3 FAQs About Property Taxes Answered

Home Valuation | Search the MLS

 Why do you have property taxes? What do those taxes pay for? How do you protest them if you think they are too high?

When you buy a home in Utah, you’re actually pretty lucky because our property taxes are relatively low. Every property is a little different, but your property taxes are roughly 0.5% of the value of your home.

This is the value determined by the county, which is not necessarily the same thing as the market value of your home.

Most of your property taxes go to the school district. Utah has the highest birth rate and the youngest population in the country, so there are a lot of kids in school and we have to pay for it somehow. Some of your property taxes may go to country or city roads, but most of it goes to the school district.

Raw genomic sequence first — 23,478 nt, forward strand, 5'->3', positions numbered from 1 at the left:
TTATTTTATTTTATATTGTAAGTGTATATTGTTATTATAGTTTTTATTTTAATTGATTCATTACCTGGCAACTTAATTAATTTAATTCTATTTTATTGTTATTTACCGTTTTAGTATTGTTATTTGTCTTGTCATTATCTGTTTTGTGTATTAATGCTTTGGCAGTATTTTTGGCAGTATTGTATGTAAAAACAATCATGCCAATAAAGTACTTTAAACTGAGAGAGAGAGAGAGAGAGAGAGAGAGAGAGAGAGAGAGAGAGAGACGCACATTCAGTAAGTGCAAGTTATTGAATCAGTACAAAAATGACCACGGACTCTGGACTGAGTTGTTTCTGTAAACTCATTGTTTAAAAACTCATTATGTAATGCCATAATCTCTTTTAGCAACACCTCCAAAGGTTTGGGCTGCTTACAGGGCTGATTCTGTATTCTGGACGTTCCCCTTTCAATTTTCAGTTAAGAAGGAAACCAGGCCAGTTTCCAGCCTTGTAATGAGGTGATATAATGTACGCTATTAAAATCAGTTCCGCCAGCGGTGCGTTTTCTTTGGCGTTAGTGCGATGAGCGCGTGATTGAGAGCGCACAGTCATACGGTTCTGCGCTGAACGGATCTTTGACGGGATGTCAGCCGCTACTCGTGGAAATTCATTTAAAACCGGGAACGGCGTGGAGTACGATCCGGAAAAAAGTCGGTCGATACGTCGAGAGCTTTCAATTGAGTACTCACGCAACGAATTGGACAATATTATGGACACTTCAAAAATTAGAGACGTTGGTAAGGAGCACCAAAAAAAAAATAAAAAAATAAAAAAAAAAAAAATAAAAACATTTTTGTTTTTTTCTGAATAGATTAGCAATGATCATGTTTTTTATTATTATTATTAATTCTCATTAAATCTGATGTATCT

So, what happens when you get your letter in the fall and the value is too high? After all, you don’t want to overpay your taxes.

"If your property taxes are way too high, I’ll go down to the county assessor’s office with you."

First, give your real estate agent a call. If you don’t have a family member or friend in real estate, let me know what the county says your home is worth and I can figure out a more accurate value.

Keep in mind that the county-assessed value is not based on what is happening in the current market. It’s actually based on the fourth quarter of the previous year. I’ll look at the fourth quarter of the last year and put together comparable homes that have sold in your neighborhood.

If the value is off by a small amount, you can just mail that information to the assessor’s office. If the value is off by a lot, I will go down with you to the county assessor’s office to protest the value and defend the new value. From there, the county assessor will readjust your property taxes.

That’s how property taxes work in our area of Utah. If you have any questions or you need help protesting your property taxes, give me a call or send me an email. I would be happy to help you!

Post a Comment